So we are we are actively raising a pre seed round right now, a lot of our focus, and we’re somewhat early in the process, but has been on climate oriented venture capital groups and Angel groups. Surprisingly, the two, two areas of pushback that we’ve gotten, maybe I’m disclosing too much here, but one has been that we’re, we’re focused on consumer, and a lot of a lot of institutional investors seem to be a little bit unnerved by that. And then the other is actually around our, our build process. And, you know, I mentioned the team earlier, and how great, the team is amazing. We are, we’re well experienced in taking things from the whiteboard, to the test lab to the you know, the model shot to the test lab into production and scaling it and, you know, that’s what we do. So, there’s been some pushback of like, well, who’s going to build the boat for you? And it’s a, it’s kind of a funny question to me, because I’m like, well, you’re looking at it, you know, it’s me, and it’s the team like, this is what we do. And you know, we have a great network of people to bring on board as soon as we kind of get the round closed and everything and, and scale it out from there. So, you know, I think climate investors are a big one, because there’s a huge value proposition from a pollution reduction perspective, just taking this industry to EB and then also on the energy side, right, I think there’s a lot of kind of blending between energy investors and climate investors, as we shift into renewables, and, you know, secondary battery stores with iron flow batteries, and, you know, pumped hydro and things of that nature. And then, you know, getting into what we’re pursuing an Epoch with, with tertiary battery stores. So I think those are kind of our ideal, ideal investors who get the vision and kind of understand where it’s gonna go.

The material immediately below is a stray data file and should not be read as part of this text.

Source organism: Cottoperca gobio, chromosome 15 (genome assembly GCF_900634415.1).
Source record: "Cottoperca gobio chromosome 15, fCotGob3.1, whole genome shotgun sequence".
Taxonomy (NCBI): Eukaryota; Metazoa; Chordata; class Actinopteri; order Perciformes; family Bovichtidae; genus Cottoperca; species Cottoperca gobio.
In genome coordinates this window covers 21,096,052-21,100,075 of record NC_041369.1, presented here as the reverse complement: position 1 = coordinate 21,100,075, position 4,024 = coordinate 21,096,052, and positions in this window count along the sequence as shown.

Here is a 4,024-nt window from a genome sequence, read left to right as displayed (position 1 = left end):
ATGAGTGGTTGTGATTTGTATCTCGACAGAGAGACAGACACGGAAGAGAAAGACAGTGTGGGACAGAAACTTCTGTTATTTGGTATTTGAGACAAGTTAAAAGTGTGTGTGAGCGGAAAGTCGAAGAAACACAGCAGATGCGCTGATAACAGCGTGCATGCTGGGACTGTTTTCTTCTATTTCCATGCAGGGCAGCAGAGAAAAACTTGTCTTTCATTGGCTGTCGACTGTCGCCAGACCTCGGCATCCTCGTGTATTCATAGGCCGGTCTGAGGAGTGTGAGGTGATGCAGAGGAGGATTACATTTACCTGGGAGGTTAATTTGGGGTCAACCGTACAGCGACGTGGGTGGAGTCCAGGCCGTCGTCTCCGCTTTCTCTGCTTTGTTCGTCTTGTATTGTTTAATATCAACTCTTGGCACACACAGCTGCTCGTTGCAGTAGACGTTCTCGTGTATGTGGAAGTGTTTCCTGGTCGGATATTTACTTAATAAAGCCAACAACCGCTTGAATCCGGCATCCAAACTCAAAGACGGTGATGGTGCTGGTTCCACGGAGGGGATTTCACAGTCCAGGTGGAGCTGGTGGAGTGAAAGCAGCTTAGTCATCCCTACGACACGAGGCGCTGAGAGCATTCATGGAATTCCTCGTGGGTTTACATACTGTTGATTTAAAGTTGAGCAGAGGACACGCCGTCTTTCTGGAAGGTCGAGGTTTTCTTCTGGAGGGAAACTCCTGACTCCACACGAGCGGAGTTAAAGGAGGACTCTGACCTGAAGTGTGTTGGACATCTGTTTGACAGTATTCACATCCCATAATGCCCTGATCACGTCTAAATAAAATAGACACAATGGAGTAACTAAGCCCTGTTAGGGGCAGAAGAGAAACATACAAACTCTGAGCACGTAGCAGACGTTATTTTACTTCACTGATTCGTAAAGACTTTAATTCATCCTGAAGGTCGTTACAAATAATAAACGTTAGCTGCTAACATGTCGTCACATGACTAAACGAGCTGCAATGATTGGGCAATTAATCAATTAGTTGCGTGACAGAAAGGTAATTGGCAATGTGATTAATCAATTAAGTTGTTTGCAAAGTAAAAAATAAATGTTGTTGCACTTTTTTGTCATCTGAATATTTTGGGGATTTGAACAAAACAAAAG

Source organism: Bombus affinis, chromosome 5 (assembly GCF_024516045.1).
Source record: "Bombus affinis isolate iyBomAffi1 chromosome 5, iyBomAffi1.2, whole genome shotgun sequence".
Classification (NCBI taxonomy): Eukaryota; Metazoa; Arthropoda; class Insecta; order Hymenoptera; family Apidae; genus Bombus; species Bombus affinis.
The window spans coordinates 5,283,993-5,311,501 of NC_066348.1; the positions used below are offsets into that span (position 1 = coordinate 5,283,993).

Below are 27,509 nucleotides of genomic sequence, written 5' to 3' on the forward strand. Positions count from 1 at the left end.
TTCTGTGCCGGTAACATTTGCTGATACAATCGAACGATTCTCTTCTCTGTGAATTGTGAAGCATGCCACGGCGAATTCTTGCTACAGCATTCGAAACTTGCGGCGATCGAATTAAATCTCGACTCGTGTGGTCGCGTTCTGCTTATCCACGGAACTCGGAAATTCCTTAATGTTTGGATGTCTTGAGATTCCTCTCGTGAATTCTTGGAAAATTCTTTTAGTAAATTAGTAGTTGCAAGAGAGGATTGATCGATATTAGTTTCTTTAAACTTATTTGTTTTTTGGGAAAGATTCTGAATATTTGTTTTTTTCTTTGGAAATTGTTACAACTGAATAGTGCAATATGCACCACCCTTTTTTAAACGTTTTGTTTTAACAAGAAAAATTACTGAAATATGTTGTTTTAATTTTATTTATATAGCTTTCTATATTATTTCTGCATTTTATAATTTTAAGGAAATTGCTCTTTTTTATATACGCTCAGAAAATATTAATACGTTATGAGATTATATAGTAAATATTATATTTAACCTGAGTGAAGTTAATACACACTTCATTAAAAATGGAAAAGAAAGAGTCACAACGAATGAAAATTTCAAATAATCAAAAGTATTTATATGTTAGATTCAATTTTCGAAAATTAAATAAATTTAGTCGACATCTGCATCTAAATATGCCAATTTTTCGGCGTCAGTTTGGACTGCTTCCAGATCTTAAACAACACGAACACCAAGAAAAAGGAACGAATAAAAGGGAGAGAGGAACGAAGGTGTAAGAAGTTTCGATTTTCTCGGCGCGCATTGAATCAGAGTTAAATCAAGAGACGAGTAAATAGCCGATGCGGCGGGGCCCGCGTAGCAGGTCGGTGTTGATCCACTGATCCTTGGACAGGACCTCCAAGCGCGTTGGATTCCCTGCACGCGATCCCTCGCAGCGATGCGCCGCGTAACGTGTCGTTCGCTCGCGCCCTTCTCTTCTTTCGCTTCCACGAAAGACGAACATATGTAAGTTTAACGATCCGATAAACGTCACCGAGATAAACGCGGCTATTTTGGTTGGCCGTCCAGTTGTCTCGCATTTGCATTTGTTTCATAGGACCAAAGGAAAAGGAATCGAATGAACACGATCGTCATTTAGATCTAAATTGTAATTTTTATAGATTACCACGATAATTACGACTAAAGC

Peter Perri 24:33